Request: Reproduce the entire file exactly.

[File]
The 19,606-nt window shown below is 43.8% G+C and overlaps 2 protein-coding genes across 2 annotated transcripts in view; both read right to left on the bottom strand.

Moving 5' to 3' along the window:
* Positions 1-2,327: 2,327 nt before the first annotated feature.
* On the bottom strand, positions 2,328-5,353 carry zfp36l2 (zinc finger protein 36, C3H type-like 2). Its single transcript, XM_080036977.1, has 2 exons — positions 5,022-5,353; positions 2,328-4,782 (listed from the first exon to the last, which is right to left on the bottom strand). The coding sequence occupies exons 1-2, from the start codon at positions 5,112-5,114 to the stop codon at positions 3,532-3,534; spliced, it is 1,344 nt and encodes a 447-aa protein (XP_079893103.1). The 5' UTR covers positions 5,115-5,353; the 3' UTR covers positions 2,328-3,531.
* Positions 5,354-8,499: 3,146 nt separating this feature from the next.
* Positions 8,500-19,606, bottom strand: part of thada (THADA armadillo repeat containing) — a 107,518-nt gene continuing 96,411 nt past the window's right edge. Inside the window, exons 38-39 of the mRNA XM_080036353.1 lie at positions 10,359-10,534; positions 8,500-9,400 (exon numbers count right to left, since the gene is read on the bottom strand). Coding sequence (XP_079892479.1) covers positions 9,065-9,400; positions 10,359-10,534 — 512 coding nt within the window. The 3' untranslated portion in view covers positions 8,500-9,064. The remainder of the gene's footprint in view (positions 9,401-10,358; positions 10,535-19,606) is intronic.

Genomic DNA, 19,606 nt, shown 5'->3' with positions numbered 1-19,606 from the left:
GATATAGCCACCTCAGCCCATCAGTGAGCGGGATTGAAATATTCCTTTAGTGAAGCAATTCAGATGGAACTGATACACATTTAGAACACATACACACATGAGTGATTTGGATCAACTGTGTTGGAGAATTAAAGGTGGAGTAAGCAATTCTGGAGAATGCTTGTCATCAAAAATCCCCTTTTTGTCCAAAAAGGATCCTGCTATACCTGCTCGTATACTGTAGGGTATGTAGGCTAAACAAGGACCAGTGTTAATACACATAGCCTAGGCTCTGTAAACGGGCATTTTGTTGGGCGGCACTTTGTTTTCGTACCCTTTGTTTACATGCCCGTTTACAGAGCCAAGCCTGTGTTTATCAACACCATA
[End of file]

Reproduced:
The 19,606-nt window shown below is 43.8% G+C and overlaps 2 protein-coding genes across 2 annotated transcripts in view; both read right to left on the bottom strand.

Moving 5' to 3' along the window:
* Positions 1-2,327: 2,327 nt before the first annotated feature.
* On the bottom strand, positions 2,328-5,353 carry zfp36l2 (zinc finger protein 36, C3H type-like 2). Its single transcript, XM_080036977.1, has 2 exons — positions 5,022-5,353; positions 2,328-4,782 (listed from the first exon to the last, which is right to left on the bottom strand). The coding sequence occupies exons 1-2, from the start codon at positions 5,112-5,114 to the stop codon at positions 3,532-3,534; spliced, it is 1,344 nt and encodes a 447-aa protein (XP_079893103.1). The 5' UTR covers positions 5,115-5,353; the 3' UTR covers positions 2,328-3,531.
* Positions 5,354-8,499: 3,146 nt separating this feature from the next.
* Positions 8,500-19,606, bottom strand: part of thada (THADA armadillo repeat containing) — a 107,518-nt gene continuing 96,411 nt past the window's right edge. Inside the window, exons 38-39 of the mRNA XM_080036353.1 lie at positions 10,359-10,534; positions 8,500-9,400 (exon numbers count right to left, since the gene is read on the bottom strand). Coding sequence (XP_079892479.1) covers positions 9,065-9,400; positions 10,359-10,534 — 512 coding nt within the window. The 3' untranslated portion in view covers positions 8,500-9,064. The remainder of the gene's footprint in view (positions 9,401-10,358; positions 10,535-19,606) is intronic.

Genomic DNA, 19,606 nt, shown 5'->3' with positions numbered 1-19,606 from the left:
GATATAGCCACCTCAGCCCATCAGTGAGCGGGATTGAAATATTCCTTTAGTGAAGCAATTCAGATGGAACTGATACACATTTAGAACACATACACACATGAGTGATTTGGATCAACTGTGTTGGAGAATTAAAGGTGGAGTAAGCAATTCTGGAGAATGCTTGTCATCAAAAATCCCCTTTTTGTCCAAAAAGGATCCTGCTATACCTGCTCGTATACTGTAGGGTATGTAGGCTAAACAAGGACCAGTGTTAATACACATAGCCTAGGCTCTGTAAACGGGCATTTTGTTGGGCGGCACTTTGTTTTCGTACCCTTTGTTTACATGCCCGTTTACAGAGCCAAGCCTGTGTTTATCAACACCATA